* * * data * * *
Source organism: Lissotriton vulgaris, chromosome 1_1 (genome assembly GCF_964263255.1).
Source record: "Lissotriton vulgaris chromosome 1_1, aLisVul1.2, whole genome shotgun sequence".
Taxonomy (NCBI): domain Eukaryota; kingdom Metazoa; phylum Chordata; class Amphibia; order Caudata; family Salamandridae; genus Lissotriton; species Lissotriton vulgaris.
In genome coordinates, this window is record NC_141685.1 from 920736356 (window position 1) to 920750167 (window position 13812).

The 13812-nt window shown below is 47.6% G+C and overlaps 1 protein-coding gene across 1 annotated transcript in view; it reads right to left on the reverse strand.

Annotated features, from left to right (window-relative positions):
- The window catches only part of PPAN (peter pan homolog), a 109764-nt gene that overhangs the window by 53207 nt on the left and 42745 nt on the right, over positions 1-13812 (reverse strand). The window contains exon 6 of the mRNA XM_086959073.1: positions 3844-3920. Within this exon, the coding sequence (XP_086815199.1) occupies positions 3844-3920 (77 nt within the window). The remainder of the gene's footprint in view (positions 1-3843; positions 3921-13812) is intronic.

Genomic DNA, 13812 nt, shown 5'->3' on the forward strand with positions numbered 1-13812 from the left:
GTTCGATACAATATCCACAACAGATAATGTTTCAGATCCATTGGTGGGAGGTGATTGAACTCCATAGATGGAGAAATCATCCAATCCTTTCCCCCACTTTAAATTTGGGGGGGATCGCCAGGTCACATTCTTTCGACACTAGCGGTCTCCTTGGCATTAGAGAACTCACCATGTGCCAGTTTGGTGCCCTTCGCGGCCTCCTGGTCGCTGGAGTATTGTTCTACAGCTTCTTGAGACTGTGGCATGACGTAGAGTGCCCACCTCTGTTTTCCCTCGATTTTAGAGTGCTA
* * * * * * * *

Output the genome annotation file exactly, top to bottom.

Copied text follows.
Source organism: Lissotriton vulgaris, chromosome 1_1 (genome assembly GCF_964263255.1).
Source record: "Lissotriton vulgaris chromosome 1_1, aLisVul1.2, whole genome shotgun sequence".
Taxonomy (NCBI): domain Eukaryota; kingdom Metazoa; phylum Chordata; class Amphibia; order Caudata; family Salamandridae; genus Lissotriton; species Lissotriton vulgaris.
In genome coordinates, this window is record NC_141685.1 from 920736356 (window position 1) to 920750167 (window position 13812).

The 13812-nt window shown below is 47.6% G+C and overlaps 1 protein-coding gene across 1 annotated transcript in view; it reads right to left on the reverse strand.

Annotated features, from left to right (window-relative positions):
- The window catches only part of PPAN (peter pan homolog), a 109764-nt gene that overhangs the window by 53207 nt on the left and 42745 nt on the right, over positions 1-13812 (reverse strand). The window contains exon 6 of the mRNA XM_086959073.1: positions 3844-3920. Within this exon, the coding sequence (XP_086815199.1) occupies positions 3844-3920 (77 nt within the window). The remainder of the gene's footprint in view (positions 1-3843; positions 3921-13812) is intronic.

Genomic DNA, 13812 nt, shown 5'->3' on the forward strand with positions numbered 1-13812 from the left:
GTTCGATACAATATCCACAACAGATAATGTTTCAGATCCATTGGTGGGAGGTGATTGAACTCCATAGATGGAGAAATCATCCAATCCTTTCCCCCACTTTAAATTTGGGGGGGATCGCCAGGTCACATTCTTTCGACACTAGCGGTCTCCTTGGCATTAGAGAACTCACCATGTGCCAGTTTGGTGCCCTTCGCGGCCTCCTGGTCGCTGGAGTATTGTTCTACAGCTTCTTGAGACTGTGGCATGACGTAGAGTGCCCACCTCTGTTTTCCCTCGATTTTAGAGTGCTA